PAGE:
Tuesday, March 23, 2010
Burda 08-2009-110, Tweed Pencil Skirt and Tutorial for Machine Stitched Lining Insertion for Invisible Zips
I have been totally into pencil skirts lately so I've been trying out the various Burda magazine patterns. This one is Burda 08-2009-110. I like the higher waist and the front pleats, which give it a little more of an interesting shape.
I made two of these, first in wool tweed from The Carol Collection and then in the rectangles fabric leftover from my Butterick 5321 pleat front sheath when I realized I didn't have any print skirts that matched my navy wrap blouse from Burda 02-2009-123.
For the first I did a swayback adjustment by folding a wedge out of the back below the waistline. Unfortunately, I shouldn't have done this because the back waistline dips down and the belt rides above the skirt. I do like the belt loops, but I left them off for the second skirt as I planned to wear it with the blouse that would cover them.
I shortened the skirt three inches by folding out the pattern above the slit. I cut the slit as drafted but it ended up cutting way, way too high (almost to my bum) and I ended up sewing the top 1.5 inches closed. For the rectangles version, I kept the same length adjustment but shortened the slit by those 1.5 inches.
The pattern includes a facing, but my wool tweed was quite scratchy and I didn't want any of it on the inside. So I fully lined it, using the same pattern as for the outer fabric. This is the method I use for getting a clean, machine stitched lining insertion with an invisible zipper. I am sure I am not the first to come up with it, but in looking at other zipper tutorials I didn't find anything exactly like it--probably because it's so slapdash!
Machine Stitched Lining with an Invisible Zip Tutorial
1. Fully construct the skirt (or dress) and install the invisible zipper in your fashion fabric. Then construct the lining other than the seam for the zipper, which should be left completely unsewn.
2. As shown above, stitch the lining to the fashion fabric at the waistband (neckline for a dress), catching the upper edges of the zipper tape and putting your stitch line just slightly above the upper zipper stops. If you prefer, you can stitch 1/4 inch above the upper zipper stops and finish with a hook and eye, which allows you to get a crisper corner on that upper edge. Generally I'm ok with the slightly rounded corner you get by stitching all the way to the zipper teeth.
3. Next, place your fashion fabric and lining right sides together, matching outer edges. THIS IS IMPORTANT: Roll your fashion fabric over your lining slightly, so that the waistline seam (where the lining and fashion fabric are sewn together--in a dress this would be the neckline seam) rolls over to the inside a few millimeters. This is what will give you a nice look on the outside and keep the lining from peeking out above the zipper.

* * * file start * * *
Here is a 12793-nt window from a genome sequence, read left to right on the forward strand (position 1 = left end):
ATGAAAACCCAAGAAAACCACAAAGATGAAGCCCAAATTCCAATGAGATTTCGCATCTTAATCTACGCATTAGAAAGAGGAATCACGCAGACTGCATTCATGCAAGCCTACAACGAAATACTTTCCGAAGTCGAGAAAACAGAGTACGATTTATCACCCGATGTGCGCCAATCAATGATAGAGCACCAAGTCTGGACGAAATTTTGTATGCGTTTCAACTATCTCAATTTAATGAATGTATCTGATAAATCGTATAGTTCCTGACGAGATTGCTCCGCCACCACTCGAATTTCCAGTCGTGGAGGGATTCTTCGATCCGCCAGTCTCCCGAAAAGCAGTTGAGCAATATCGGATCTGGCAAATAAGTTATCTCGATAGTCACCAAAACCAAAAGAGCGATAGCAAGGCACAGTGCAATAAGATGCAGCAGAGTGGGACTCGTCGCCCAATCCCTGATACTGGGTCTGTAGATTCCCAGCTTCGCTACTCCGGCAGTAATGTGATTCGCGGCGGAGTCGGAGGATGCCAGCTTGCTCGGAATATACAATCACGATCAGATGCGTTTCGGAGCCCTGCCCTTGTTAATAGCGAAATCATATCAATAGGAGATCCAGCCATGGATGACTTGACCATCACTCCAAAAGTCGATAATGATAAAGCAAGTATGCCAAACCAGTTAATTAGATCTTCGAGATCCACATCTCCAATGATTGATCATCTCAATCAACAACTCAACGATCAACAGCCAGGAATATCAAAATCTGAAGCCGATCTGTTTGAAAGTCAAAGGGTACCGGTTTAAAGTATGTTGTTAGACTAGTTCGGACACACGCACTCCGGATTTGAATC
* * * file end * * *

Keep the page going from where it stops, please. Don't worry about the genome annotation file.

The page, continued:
4. Pin those outer edges together, right sides together, maintaining that roll of the fashion fabric to the inside, then use your zipper foot to stitch the lining to the zipper tape. Don't get too close to your zipper teeth or you will make the zipper too difficult to open and close, but be sure to be close enough to catch in the zipper tape. Luckily, if you miss the zipper tape you can just sew another stitch line closer to the teeth, you don't have to rip out the original, too wide line. It's a lot easier to get the spacing right on the side where the fashion fabric is up because you can see your zipper seam line.
5. Turn the skirt right side out. You are almost there--you can see that the lining has enclosed the zipper tapes and it's already looking good on the inside (I was lazy and did not remove my basting stitch for the invisible zip; I only baste one side in, as explained here. The upper edge is going to have some bulk because the ends of the zipper tape are squished in there, so give it a good steam press and then pound. Then match up the lining edges, right sides together. I generally leave an unsewn opening of a couple of inches just to make sure I don't have any trouble opening the zipper all the way. Stitch the lining seam and press open.
And voila! It looks great on the outside and the inside and didn't involve any hand sewing of the lining to the zipper tape.
All photos of this project are here and the pattern review is here.
The plan for New York!!!! We will meet this Friday, March 26, at Crisp at 12:30 for lunch and then on to shopping. It is at 110 W. 40th between Broadway and 7th, very close to Bryant Park. The weather does not sound like it will be eat outside weather, but a girl can hope. Please let me know if you will join!